at least, of the pupils; and I know, too, that his addresses to the
lady were soon afterwards discontinued.

"A young man who would profit from the society of young ladies, or
indeed from any society, must preserve a modest and respectful
spirit; must seek to conciliate their good will by quiet and
unostentatious attentions, and discover more willingness to avail
himself of their stock of information, than to display his own
knowledge or abilities.

"He should observe, and learn to admire, that purity and ignorance
of evil, which is the characteristic of well-educated young ladies,
and which, while we are near them, raises us above those sordid and
sensual considerations which hold such sway over _men_, in their
intercourse with each other. He should treat them as spirits of a
purer sphere, and try to be as innocent, if not as ignorant of evil
as they are; remembering that there is no better way of raising
himself in the scale of intellectual and moral being. But to
whatever degree of intimacy he may arrive, he should never forget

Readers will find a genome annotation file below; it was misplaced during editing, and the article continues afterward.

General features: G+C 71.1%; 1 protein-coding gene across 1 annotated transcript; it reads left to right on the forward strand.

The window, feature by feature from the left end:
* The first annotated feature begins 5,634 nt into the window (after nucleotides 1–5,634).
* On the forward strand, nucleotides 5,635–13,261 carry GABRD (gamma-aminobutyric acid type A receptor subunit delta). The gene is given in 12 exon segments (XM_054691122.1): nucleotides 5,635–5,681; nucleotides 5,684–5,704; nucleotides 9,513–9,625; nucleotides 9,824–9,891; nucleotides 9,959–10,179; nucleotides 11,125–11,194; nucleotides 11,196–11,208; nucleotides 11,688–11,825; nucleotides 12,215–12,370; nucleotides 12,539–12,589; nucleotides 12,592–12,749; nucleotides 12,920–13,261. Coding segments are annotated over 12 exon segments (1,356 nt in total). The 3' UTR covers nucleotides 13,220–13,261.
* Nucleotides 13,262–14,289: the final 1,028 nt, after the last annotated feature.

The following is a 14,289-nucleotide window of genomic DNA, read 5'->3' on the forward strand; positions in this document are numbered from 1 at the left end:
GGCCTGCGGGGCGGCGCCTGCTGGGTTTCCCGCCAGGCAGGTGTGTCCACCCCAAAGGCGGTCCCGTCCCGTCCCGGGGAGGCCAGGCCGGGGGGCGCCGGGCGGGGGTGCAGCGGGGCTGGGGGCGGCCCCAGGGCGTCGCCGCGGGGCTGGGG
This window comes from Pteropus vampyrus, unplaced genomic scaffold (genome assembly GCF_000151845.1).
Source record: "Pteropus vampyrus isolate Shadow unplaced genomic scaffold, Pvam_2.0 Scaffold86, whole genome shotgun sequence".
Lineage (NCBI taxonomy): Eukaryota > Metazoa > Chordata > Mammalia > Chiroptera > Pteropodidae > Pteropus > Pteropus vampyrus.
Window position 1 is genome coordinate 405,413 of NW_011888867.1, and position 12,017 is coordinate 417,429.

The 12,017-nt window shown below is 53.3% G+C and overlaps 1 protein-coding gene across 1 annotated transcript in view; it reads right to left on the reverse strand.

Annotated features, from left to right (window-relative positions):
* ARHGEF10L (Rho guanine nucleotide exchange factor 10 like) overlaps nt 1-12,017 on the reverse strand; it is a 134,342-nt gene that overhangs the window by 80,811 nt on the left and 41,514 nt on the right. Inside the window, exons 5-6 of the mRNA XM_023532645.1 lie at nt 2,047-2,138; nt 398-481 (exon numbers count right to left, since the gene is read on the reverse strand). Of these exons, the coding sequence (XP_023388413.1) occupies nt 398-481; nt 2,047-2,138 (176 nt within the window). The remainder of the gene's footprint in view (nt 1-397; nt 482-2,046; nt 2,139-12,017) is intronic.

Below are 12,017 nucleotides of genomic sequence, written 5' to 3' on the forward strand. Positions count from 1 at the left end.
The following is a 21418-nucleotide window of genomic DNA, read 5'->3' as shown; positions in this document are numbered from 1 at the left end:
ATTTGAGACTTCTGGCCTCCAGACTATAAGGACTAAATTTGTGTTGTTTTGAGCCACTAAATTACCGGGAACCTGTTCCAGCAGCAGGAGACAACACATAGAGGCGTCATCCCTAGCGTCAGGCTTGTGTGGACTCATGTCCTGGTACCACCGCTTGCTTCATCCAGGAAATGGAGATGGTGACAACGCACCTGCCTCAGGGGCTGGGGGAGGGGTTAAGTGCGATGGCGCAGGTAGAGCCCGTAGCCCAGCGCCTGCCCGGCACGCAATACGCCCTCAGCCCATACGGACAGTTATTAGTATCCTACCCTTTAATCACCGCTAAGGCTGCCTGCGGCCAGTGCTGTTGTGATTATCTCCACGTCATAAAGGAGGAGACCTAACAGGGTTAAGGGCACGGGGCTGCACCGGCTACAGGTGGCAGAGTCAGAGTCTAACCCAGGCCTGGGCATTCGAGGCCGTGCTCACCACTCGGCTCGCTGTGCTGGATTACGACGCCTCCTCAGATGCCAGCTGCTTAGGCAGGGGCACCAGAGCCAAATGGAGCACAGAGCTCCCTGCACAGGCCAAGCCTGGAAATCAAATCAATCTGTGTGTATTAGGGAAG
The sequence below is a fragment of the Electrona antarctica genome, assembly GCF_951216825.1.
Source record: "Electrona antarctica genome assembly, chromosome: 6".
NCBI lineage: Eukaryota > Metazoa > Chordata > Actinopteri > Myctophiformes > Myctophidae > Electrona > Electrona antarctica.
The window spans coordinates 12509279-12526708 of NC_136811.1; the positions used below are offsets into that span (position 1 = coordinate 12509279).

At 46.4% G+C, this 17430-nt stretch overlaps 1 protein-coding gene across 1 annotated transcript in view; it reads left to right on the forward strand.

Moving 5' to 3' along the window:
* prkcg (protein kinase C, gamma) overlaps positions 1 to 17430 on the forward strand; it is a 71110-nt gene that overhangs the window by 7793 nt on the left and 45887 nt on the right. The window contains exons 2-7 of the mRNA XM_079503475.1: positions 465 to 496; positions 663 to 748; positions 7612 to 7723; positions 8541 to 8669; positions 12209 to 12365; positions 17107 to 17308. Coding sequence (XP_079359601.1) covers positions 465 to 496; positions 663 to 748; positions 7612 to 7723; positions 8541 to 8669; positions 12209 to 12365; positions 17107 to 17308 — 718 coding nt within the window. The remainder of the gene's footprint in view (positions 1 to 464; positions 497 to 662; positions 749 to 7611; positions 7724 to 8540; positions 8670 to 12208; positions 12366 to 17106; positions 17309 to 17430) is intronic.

those little acts of courtesy and kindness, as well as that respect,
and self-denial, which lend a charm to every kind of polite
intercourse, and especially to that of which I am now speaking.

"Whenever an opportunity occurs, however, it is the duty of a
young man to introduce topics of conversation which are decidedly
favorable to mental and moral improvement. Should he happen to be
attending to the same study, or reading the same book with a female
acquaintance, an excellent opportunity will be afforded for putting
this rule in practice.


"The highest as well as the noblest trait in female character,
is love to God. When we consider what are the tendencies of
Christianity to elevate woman from the state of degradation to
which she had, for ages, been subjected--when we consider not only
what it has done, but what it is destined yet to do for her
advancement,--it is impossible not to shrink from the presence of
an impious, and above all an unprincipled atheistical female, as
from an ungrateful and unnatural being.

"Man is under eternal obligations to Christianity and its Divine
Author, undoubtedly; but woman seems to be more so.

"That charge against females which in the minds of some
half-atheistical men is magnified into a stigma on Christianity
itself, namely, that they are more apt to become religious than
men; and that we find by far the greater part of professing
Christians to be females, is in my own view one of the highest
praises of the sex. I rejoice that their hearts are more
susceptible than ours, and that they do not war so strongly against
that religion which their nature demands. I have met with but one
female, whom I knew to be an avowed atheist.

"Indeed there are very few men to be found, who are skeptical
themselves, who do not prefer pious companions of the other sex.